2008 "Volunteers Working With Invasives"
Grants Report Form
PROJECT BACKGROUND INFORMATION
Volunteers Working with Invasives
Ottawa National Wildlife Refuge
Name and Phone Number
Doug Brewer, Kathy Huffman 419-898-0014
(Up to 250 words)
The project consists of Refuge staff working with volunteers to map both target and Early Detection and Rapid Response (EDRR) invasive plant species on Ottawa National Wildlife Refuge. Handheld mapping units (Recon TDS) are used to map invasive plants throughout the Refuge. Mapping units are equipped with GPS flashcards with WAAS capability. Each unit uses ESRI’s ArcPad 7.0 software for the mapping component with the Refuge Lands GIS (RLGIS) database for the collection of the field data. The RLGIS program is used for data collection, data analysis such as invasive plant distribution, producing reports used for management decisions, and generating GIS shape files. In 2008 the WIMS (Weed Inventory Management System) database that had been utilized for invasive collection since 2005 was replaced by the RLGIS database.
List of Invasives Species Targeted:
Tree of Heaven
Reed canary grass
Hairy willow herb
Project Completion Date
or Estimated Completion Date:
(Check all that apply)
VA_FriendsGrp VA_SchoolGrp VA_GradIntern VA_GardenClub VA_Other
Describe the type of work the volunteers performed. (Up to 150 words)
The main involvement of volunteers is to inventory and map both target and EDRR invasive plant species on Ottawa National Wildlife Refuge. Volunteers are trained in the following: plant identification (both invasive and native species found on Ottawa); basic knowledge of GPS and GIS; mapping methods and collection; operation of handheld mapping units; and understanding of ArcPad software and the RLGIS database. Volunteers are then given designated areas within the Refuge to inventory. When an invasive species is discovered, the volunteers then map the invasive. The volunteers then record all required descriptive information such as species, growth stage, and density. Selected volunteers are trained in pesticide application and assist refuge staff in treatment of invasive plants.
Total Number of Volunteers:
Total Number of Volunteer Hours:
List both new and existing partnerships utilized in this project. (Up to 150 words).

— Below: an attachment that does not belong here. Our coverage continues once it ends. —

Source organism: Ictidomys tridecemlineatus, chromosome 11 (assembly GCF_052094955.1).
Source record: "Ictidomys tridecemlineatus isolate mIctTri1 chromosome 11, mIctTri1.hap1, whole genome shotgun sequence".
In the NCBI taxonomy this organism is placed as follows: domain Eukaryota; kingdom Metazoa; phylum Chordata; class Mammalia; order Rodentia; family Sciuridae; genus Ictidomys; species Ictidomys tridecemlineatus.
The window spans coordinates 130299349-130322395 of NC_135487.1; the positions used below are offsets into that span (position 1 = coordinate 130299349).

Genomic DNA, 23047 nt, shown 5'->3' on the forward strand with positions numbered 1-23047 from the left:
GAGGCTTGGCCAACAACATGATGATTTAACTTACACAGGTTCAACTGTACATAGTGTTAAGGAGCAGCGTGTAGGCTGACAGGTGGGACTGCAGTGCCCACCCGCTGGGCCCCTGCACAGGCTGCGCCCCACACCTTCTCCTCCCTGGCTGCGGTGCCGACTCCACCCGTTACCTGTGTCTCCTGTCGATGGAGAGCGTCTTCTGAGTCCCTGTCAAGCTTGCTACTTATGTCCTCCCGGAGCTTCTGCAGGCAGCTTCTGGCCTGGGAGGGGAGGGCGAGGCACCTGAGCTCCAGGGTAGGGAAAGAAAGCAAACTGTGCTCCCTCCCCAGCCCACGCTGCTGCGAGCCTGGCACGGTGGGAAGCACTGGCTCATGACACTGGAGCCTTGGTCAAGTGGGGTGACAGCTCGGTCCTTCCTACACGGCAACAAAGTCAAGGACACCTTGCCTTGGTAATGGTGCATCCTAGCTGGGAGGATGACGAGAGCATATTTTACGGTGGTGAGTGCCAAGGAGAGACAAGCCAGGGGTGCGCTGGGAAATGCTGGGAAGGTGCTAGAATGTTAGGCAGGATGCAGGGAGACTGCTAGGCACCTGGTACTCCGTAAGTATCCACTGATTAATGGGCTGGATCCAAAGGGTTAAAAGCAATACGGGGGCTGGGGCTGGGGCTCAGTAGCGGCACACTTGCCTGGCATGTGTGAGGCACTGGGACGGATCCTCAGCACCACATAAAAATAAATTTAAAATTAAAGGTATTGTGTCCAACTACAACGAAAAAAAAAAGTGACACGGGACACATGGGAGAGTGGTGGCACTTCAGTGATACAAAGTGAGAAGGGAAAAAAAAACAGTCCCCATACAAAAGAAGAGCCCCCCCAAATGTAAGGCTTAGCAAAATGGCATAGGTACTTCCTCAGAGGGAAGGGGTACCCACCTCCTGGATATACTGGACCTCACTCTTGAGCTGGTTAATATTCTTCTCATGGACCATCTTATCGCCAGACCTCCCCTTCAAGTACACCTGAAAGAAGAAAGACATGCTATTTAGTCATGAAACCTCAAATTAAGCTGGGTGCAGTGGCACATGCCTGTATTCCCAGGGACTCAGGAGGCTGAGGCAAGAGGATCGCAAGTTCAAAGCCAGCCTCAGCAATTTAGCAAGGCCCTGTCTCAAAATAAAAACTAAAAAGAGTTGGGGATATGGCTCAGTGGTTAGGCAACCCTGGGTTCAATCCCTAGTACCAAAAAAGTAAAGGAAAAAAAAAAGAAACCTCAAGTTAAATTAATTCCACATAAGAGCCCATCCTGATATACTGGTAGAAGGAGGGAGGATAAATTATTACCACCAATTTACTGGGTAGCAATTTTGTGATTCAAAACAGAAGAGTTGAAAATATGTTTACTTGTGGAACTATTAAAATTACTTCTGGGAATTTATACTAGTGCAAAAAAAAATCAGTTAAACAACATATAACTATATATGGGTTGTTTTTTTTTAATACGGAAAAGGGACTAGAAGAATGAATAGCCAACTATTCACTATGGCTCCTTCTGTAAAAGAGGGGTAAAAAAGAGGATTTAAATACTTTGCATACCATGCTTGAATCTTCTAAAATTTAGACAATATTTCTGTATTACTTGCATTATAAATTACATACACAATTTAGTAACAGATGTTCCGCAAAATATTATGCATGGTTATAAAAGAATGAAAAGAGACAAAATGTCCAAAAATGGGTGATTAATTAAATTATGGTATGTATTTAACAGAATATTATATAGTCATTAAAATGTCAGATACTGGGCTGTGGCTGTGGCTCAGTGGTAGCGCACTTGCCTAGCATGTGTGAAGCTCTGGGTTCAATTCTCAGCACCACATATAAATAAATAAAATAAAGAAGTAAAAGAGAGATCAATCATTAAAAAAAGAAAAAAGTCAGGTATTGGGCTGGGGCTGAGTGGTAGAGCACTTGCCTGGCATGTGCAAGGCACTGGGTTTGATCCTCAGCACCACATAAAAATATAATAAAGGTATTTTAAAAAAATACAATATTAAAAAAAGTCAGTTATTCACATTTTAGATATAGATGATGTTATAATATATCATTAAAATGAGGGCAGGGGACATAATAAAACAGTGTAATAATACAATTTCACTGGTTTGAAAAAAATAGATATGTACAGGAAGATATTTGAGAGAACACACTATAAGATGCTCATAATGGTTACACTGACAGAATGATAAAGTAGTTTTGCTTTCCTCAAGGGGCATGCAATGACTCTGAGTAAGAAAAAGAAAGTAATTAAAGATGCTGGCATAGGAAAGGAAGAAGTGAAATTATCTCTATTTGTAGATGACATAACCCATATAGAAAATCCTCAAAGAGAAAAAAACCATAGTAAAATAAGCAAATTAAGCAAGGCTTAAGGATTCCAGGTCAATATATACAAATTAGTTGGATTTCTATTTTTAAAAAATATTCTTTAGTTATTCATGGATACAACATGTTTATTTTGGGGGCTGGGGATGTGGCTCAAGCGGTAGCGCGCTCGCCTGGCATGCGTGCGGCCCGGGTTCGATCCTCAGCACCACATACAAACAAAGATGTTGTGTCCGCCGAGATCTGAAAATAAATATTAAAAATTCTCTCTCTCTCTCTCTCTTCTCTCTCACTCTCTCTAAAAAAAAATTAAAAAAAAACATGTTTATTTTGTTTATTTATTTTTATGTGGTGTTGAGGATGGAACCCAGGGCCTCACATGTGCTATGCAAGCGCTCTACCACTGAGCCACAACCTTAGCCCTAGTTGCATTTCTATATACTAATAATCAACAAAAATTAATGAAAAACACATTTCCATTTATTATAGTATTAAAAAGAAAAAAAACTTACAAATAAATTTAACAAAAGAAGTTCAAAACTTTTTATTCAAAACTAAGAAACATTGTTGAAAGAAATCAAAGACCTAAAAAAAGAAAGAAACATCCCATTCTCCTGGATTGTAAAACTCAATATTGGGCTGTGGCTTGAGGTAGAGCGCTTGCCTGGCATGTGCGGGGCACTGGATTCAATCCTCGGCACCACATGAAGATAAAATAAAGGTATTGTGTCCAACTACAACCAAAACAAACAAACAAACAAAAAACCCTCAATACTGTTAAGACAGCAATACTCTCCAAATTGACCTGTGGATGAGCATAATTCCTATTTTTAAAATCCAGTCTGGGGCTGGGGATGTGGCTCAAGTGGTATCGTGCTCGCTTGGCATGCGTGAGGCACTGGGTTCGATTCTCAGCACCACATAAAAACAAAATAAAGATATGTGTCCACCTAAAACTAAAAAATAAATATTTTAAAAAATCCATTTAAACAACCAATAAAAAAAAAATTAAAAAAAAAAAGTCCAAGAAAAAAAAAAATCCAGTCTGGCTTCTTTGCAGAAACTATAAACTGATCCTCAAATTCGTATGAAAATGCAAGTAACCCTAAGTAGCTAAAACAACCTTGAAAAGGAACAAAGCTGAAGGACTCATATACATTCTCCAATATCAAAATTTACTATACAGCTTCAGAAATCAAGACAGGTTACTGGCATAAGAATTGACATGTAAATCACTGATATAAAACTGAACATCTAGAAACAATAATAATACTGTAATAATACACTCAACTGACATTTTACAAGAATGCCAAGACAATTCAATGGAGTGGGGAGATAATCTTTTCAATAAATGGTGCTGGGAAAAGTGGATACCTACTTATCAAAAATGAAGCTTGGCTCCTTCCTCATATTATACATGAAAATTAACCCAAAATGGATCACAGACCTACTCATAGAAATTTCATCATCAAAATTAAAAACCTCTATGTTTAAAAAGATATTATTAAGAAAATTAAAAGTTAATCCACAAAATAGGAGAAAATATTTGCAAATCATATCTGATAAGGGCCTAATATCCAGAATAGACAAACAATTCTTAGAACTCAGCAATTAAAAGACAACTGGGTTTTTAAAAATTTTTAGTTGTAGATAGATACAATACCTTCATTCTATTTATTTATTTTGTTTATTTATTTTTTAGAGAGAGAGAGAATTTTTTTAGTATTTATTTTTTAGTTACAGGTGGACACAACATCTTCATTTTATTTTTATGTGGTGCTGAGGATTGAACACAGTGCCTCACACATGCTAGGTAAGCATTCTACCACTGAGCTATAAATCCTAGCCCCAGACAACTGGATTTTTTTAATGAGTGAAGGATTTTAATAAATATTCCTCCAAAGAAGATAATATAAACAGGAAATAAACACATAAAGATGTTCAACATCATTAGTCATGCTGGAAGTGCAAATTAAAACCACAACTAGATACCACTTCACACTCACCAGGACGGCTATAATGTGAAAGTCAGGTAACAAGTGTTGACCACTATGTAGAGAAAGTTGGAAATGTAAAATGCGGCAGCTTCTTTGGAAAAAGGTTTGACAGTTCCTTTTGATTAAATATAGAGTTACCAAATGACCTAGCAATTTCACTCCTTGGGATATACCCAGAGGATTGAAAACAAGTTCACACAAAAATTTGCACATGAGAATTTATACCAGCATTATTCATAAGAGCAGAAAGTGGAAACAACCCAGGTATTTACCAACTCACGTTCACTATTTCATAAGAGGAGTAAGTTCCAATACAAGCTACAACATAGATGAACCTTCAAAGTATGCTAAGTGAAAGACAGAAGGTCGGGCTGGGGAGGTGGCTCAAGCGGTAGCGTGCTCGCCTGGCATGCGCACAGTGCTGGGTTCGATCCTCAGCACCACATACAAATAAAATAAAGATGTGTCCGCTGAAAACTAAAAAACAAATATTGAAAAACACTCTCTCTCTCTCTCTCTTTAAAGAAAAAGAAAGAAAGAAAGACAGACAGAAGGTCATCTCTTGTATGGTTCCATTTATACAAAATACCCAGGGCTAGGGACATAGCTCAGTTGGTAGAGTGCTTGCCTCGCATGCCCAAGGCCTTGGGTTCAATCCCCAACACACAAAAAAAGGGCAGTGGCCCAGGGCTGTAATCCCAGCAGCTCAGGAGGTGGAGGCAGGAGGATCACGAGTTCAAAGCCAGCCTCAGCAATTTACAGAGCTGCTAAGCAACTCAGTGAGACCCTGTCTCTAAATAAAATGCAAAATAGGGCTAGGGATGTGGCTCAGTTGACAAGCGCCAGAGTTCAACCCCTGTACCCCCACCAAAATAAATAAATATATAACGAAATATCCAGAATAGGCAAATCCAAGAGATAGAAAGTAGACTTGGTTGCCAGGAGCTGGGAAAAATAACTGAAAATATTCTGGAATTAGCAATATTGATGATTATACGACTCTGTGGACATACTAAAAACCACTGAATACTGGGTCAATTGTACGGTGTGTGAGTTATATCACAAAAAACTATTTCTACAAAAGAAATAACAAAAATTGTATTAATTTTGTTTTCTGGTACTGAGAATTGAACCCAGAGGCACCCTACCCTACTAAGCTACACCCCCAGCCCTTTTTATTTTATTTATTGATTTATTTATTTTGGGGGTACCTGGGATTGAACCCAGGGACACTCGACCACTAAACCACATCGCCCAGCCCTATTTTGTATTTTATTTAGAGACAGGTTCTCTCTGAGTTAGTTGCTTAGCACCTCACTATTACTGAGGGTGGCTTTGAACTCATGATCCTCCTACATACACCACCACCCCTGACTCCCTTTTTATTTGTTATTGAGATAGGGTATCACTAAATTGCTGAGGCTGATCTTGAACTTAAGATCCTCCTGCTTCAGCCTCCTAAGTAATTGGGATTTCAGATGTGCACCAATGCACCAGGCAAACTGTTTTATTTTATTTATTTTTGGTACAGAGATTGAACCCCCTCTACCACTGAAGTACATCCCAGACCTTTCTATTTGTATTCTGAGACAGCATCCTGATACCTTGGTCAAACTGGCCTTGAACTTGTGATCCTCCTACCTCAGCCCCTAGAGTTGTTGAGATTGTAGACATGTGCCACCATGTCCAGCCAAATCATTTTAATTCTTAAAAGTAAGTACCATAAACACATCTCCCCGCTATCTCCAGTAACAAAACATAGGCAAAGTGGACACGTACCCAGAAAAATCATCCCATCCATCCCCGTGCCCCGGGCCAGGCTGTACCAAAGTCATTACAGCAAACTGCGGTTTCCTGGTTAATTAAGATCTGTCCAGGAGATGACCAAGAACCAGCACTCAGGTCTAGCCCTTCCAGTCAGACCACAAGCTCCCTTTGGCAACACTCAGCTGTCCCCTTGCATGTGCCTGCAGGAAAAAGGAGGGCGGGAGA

Partnership with the Ottawa National Wildlife Refuge Association.
Give an overview of the results of the project. Include quantifiable measure of success, such as maps produced, efficacy of control measures, number of sites where invasions were detected early and responded to, number of community contacts, etc. (Up to 250 words).
The project funds were allocated for the continuation of the Volunteers Working with Invasive project on Ottawa National Wildlife Refuge. For the 2008 field season a total of roughly 750 acres of critical habitat were inventoried. EDRR efforts focused on invasive pathways such as dikes and waterways, and on areas within the Refuge that are relatively undisturbed by invasive plants. During 2008, nearly all potential invasive pathways were inventoried, with immediate follow up treatment when EDRR species were detected. Three new EDRR species were discovered in 2008 on Ottawa NWR (Iris pseudacorus, Carduus nutans, and Berberis thunbergii). During 2008, a total of 25 new populations of EDRR species were mapped and treated throughout the Refuge. During the 2008 field season within the Crane Creek Eastern prairie fringed orchid restoration site, an additional 32 acres of key habitat were inventoried for invasive species. In 2008 an EDRR field guide was developed for Ottawa NWR and its use made mandatory by all field volunteers, researchers, and staff. The guide was also available for volunteers, educational groups, and the general public. A ‘weed of the week’ handout series was designed and then displayed within the visitor center and at various kiosks throughout the Refuge. Each handout depicts information regarding a specific invasive plant. Two workshops titled Get to Know Your Local Invasives were held at Ottawa NWR. Due to these efforts, the public is more conscious and aware of the impacts of invasive species on native habitat.
Number of Acres Treated:
A total of 630 acres were treated in 2008.
Number of Acres Inventoried and/or Mapped:
Roughly 750 acres were inventoried in 2008.
Number of Acres Restored:
Roughly 200 acres restored, however restoration is still in progress.
Account for funds in broad categories such as equipment, volunteer stipends, travel, coordinator salary/contract, etc.
Total Grant Amount:
Breakdown of Expenditures:
Total $ Spent
% of Total Grant
Equipment / Supplies
Volunteer Coordinator Salary/Contract
How useful was this program for meeting refuge invasive species objectives and how can it be improved?
The project is most benifical in the assistance of acheiving Ottawa NWR goals for mapping, monitoring, and treatment of invasive species. More effort should be placed on recruiting potential volunteers for the project.
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